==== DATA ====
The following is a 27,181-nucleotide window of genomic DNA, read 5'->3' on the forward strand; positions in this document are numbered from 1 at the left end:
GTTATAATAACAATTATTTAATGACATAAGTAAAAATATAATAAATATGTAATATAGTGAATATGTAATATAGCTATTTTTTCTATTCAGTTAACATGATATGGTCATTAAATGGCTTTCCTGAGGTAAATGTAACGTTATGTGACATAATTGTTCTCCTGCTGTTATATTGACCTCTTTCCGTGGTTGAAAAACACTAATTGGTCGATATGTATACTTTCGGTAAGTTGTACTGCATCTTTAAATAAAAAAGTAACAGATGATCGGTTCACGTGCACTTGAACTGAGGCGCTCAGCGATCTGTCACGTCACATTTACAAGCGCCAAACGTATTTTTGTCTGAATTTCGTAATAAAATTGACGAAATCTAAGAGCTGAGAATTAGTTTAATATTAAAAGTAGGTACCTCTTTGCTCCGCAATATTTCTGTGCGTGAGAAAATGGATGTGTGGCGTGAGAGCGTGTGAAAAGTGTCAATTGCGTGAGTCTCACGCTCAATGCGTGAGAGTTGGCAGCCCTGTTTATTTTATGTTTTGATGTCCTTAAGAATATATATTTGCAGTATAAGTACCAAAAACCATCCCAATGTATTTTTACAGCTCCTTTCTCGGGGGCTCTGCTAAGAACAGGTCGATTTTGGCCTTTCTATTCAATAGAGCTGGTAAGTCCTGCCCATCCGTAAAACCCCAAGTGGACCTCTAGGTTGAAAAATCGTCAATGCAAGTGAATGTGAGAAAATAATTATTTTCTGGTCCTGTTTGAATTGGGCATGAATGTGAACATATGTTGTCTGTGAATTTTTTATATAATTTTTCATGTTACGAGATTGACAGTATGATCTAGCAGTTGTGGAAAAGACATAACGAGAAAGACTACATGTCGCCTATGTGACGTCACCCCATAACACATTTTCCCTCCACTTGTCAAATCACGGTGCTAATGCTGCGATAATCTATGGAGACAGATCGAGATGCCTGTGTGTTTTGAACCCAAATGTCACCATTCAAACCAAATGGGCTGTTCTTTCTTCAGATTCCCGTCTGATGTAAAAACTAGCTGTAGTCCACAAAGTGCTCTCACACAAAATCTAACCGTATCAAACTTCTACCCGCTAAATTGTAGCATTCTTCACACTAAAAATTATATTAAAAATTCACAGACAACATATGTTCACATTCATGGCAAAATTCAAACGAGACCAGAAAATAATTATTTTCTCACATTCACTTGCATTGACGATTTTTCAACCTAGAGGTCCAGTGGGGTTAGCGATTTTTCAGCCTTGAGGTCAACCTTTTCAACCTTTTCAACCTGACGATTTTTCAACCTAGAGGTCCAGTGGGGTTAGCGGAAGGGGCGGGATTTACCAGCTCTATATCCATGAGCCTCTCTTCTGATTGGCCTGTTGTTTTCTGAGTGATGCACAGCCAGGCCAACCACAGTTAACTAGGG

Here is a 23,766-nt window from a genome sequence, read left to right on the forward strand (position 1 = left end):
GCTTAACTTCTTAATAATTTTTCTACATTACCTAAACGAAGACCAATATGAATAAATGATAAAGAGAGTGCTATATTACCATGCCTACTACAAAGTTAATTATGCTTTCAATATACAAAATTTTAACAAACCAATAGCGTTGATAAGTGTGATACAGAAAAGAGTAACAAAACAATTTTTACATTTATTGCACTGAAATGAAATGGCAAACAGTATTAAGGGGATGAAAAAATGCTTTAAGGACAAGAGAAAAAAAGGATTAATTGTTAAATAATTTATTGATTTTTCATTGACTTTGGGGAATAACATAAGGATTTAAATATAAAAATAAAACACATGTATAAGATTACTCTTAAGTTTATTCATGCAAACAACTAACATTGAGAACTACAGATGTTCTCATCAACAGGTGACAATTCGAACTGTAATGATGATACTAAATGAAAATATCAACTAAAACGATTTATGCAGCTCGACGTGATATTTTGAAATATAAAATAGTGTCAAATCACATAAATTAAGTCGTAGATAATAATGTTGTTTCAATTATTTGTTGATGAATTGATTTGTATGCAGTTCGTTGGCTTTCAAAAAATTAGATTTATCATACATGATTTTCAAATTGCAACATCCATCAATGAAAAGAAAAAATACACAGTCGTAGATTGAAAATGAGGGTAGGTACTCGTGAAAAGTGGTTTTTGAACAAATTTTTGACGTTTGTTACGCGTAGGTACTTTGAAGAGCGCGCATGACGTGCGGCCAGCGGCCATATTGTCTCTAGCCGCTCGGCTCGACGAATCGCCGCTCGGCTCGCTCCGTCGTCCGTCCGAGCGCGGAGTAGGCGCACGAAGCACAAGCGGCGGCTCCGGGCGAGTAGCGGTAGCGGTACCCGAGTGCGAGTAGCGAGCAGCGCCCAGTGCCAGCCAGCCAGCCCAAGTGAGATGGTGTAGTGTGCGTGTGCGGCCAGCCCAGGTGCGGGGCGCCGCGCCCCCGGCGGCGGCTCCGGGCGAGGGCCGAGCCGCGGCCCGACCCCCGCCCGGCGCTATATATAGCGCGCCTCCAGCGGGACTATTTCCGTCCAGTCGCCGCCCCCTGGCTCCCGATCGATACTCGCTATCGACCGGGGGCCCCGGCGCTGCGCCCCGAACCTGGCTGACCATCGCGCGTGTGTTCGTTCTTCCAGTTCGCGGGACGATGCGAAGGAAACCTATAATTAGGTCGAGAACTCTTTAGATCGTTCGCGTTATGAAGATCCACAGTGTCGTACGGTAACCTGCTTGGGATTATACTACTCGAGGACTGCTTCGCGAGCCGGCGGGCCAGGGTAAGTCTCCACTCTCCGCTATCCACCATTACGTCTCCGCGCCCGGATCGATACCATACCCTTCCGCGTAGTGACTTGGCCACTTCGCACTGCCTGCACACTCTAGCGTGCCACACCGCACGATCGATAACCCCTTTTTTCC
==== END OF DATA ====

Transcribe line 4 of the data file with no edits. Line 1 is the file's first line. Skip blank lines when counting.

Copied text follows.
GCTTAACTTCTTAATAATTTTTCTACATTACCTAAACGAAGACCAATATGAATAAATGATAAAGAGAGTGCTATATTACCATGCCTACTACAAAGTTAATTATGCTTTCAATATACAAAATTTTAACAAACCAATAGCGTTGATAAGTGTGATACAGAAAAGAGTAACAAAACAATTTTTACATTTATTGCACTGAAATGAAATGGCAAACAGTATTAAGGGGATGAAAAAATGCTTTAAGGACAAGAGAAAAAAAGGATTAATTGTTAAATAATTTATTGATTTTTCATTGACTTTGGGGAATAACATAAGGATTTAAATATAAAAATAAAACACATGTATAAGATTACTCTTAAGTTTATTCATGCAAACAACTAACATTGAGAACTACAGATGTTCTCATCAACAGGTGACAATTCGAACTGTAATGATGATACTAAATGAAAATATCAACTAAAACGATTTATGCAGCTCGACGTGATATTTTGAAATATAAAATAGTGTCAAATCACATAAATTAAGTCGTAGATAATAATGTTGTTTCAATTATTTGTTGATGAATTGATTTGTATGCAGTTCGTTGGCTTTCAAAAAATTAGATTTATCATACATGATTTTCAAATTGCAACATCCATCAATGAAAAGAAAAAATACACAGTCGTAGATTGAAAATGAGGGTAGGTACTCGTGAAAAGTGGTTTTTGAACAAATTTTTGACGTTTGTTACGCGTAGGTACTTTGAAGAGCGCGCATGACGTGCGGCCAGCGGCCATATTGTCTCTAGCCGCTCGGCTCGACGAATCGCCGCTCGGCTCGCTCCGTCGTCCGTCCGAGCGCGGAGTAGGCGCACGAAGCACAAGCGGCGGCTCCGGGCGAGTAGCGGTAGCGGTACCCGAGTGCGAGTAGCGAGCAGCGCCCAGTGCCAGCCAGCCAGCCCAAGTGAGATGGTGTAGTGTGCGTGTGCGGCCAGCCCAGGTGCGGGGCGCCGCGCCCCCGGCGGCGGCTCCGGGCGAGGGCCGAGCCGCGGCCCGACCCCCGCCCGGCGCTATATATAGCGCGCCTCCAGCGGGACTATTTCCGTCCAGTCGCCGCCCCCTGGCTCCCGATCGATACTCGCTATCGACCGGGGGCCCCGGCGCTGCGCCCCGAACCTGGCTGACCATCGCGCGTGTGTTCGTTCTTCCAGTTCGCGGGACGATGCGAAGGAAACCTATAATTAGGTCGAGAACTCTTTAGATCGTTCGCGTTATGAAGATCCACAGTGTCGTACGGTAACCTGCTTGGGATTATACTACTCGAGGACTGCTTCGCGAGCCGGCGGGCCAGGGTAAGTCTCCACTCTCCGCTATCCACCATTACGTCTCCGCGCCCGGATCGATACCATACCCTTCCGCGTAGTGACTTGGCCACTTCGCACTGCCTGCACACTCTAGCGTGCCACACCGCACGATCGATAACCCCTTTTTTCC